Reducing the ability of female mosquitoes to feed would reduce their lifespan and capacity to reproduce, as a blood meal is needed for them to lay eggs.  Pietrantonio's team is currently investigating the receptors further in hopes of developing a novel effective feeding deterrent.


Read the full study at the Proceedings of the National Academy of Sciences and more about this discovery at IPM in the South.
Device Used to Analyze Comets Employed to Detect Bed Bug Pheromones

A British scientist who worked on the European Space Agency's Rosetta comet-landing mission has employed mass spectrometry technology from the mission to detect pheromones emitted by bed bugs. Dr. Taff Morgan, founder of Insect Research Systems at Harwell Campus in Oxford, England, has designed a small handheld detector that employs the same technology used to analyze the chemical composition of 67P/Churyumov-Gerasimenko, a comet the European Space Agency landed a probe on in August 2014. The detector plugs into a printer-sized mass spectrometer.
As photophobic (light-avoiding) and negatively thigmotactic (contact avoiding) cryptic insects, bed bugs are notoriously proficient at escaping detection, especially at low population levels., Current monitoring tools include sticky monitor traps, pitfall bedpost interceptors, pheromone traps and thorough visual inspection. Bed bug-sniffing canines are also employed, but are known to occasionally provide false positives.
Bed bugs were largely controlled in the past by long-residual pesticides that are no longer allowed for structural pest management in the US due to hazards to humans, but have enjoyed a resurgence in recent years. Dr. Morgan hopes that his new device can be used by facility managers and pest management professionals to proactively check rooms for bed bug activity while populations are small and more easily eliminated.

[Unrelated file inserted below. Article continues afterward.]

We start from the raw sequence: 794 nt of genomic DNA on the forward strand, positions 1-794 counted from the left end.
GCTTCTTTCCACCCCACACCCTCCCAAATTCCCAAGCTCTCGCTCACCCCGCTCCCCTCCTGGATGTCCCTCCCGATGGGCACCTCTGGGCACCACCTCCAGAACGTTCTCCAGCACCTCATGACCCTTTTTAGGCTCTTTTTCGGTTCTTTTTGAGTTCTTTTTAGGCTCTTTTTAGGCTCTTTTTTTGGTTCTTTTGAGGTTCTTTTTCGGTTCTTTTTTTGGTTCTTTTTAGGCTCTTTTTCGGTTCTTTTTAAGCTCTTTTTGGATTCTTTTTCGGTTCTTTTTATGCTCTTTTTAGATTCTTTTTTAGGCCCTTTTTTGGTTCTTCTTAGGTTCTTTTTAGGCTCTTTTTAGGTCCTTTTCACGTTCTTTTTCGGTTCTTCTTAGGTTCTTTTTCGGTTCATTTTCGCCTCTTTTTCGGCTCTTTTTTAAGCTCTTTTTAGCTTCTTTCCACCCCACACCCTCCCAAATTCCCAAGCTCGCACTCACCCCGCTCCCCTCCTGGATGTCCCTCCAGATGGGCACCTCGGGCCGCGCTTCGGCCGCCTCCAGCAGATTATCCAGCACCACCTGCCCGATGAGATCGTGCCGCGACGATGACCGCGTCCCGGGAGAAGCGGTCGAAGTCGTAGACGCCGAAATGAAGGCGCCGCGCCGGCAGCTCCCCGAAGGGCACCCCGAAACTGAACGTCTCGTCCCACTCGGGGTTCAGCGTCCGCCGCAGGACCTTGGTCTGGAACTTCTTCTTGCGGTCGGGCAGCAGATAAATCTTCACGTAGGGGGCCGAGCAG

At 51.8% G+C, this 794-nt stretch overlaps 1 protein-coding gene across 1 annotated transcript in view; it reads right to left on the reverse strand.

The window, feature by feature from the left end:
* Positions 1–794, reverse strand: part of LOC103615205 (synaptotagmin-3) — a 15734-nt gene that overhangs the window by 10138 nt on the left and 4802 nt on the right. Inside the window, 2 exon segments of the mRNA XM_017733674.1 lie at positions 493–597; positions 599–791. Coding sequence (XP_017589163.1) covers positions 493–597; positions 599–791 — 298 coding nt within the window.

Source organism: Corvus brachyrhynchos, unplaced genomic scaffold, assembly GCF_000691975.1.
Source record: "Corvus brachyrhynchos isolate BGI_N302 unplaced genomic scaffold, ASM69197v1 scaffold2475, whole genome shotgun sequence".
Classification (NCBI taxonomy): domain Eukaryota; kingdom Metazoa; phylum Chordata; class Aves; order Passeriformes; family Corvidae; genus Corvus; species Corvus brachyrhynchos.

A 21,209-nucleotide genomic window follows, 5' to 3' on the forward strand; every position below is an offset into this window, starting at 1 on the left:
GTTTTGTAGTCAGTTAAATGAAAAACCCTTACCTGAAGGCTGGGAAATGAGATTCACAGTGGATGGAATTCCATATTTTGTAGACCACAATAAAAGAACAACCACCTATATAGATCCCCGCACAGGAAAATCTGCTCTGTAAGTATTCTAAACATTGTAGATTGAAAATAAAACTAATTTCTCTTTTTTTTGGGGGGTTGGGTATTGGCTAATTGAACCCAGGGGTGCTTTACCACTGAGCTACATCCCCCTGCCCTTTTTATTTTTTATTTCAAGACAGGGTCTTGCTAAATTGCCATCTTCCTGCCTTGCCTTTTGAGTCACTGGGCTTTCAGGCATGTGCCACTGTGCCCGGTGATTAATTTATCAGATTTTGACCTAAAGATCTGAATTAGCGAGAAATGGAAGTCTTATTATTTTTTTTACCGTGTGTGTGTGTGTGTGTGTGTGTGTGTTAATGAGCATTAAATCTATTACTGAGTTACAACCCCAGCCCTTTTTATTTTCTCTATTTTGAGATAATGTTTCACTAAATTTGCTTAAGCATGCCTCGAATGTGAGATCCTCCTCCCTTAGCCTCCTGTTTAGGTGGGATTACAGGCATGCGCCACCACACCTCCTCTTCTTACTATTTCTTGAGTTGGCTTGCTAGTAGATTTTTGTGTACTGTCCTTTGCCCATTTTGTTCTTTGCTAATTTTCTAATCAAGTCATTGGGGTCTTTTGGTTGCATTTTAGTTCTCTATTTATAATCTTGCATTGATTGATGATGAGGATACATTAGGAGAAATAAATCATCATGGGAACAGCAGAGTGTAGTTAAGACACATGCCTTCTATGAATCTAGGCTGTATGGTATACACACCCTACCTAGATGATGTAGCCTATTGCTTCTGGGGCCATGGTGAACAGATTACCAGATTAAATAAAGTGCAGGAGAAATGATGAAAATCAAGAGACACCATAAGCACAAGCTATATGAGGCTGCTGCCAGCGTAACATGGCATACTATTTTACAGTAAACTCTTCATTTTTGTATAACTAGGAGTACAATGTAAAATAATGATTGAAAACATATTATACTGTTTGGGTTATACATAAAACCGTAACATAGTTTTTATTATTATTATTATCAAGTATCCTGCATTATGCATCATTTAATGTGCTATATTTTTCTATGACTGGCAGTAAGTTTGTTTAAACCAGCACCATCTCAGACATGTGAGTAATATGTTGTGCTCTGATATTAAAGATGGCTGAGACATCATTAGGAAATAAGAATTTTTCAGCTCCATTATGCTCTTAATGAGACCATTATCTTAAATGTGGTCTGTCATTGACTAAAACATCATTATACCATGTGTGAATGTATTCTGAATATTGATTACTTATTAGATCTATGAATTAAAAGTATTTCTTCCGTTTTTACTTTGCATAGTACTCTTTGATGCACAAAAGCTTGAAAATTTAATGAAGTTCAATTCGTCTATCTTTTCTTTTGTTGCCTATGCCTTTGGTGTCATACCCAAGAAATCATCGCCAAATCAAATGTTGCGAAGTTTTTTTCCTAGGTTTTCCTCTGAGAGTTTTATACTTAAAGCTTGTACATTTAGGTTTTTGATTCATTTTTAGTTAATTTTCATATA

Read more about Dr. Morgan's invention at the Telegraph.
Plan to Attend the Ninth International IPM Symposium in March 2018

The Ninth International IPM Symposium will be held March 18th to 23rd, 2018 in Baltimore, Maryland. The event will draw experts, practitioners, stakeholders and decision makers in agricultural and structural integrated pest management, facility management and public health for a five-day conference on all things IPM. The theme for this event is IPM: Improving Health, Environment and Global Sustainability. Please stay tuned for information on session speakers, accommodations and sponsorship and exhibit opportunities.  Contact Elaine Wolff, University of Illinois to be included in future announcements and please share this news with your colleagues to add to their calendars.
Breaking IPM Funding Update

Given Congress' failure to pass a Fiscal Year (FY) 2017 budget, and a Continuing Resolution finally likely, USDA National Institute of Food and Agriculture hopes to have its IPM-related requests for applications for funding available by mid-January 2017. This is contingent on permission from Congress for agencies to spend as per the FY 2016 budget.
Substantial proposed funding for the mosquito-borne Zika virus would go to the Centers for Disease Control and Prevention (CDC), and would also likely provide opportunities for IPM approaches.
The Areawide IPM proposal discussed last year, which included ~$75 million in new funding, remains on hold pending completion of FY 2017 appropriations bills.
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Upcoming IPM-Related Meetings and Conferences
October 4-6, 2016. National Forum on Climate and Pests. Washington, D.C. & Online
November 2-5, 2016. California Invasive Plant Council Symposium. Yosemite, CA

March 18-23, 2018.
Ninth International IPM Symposium. Baltimore, MD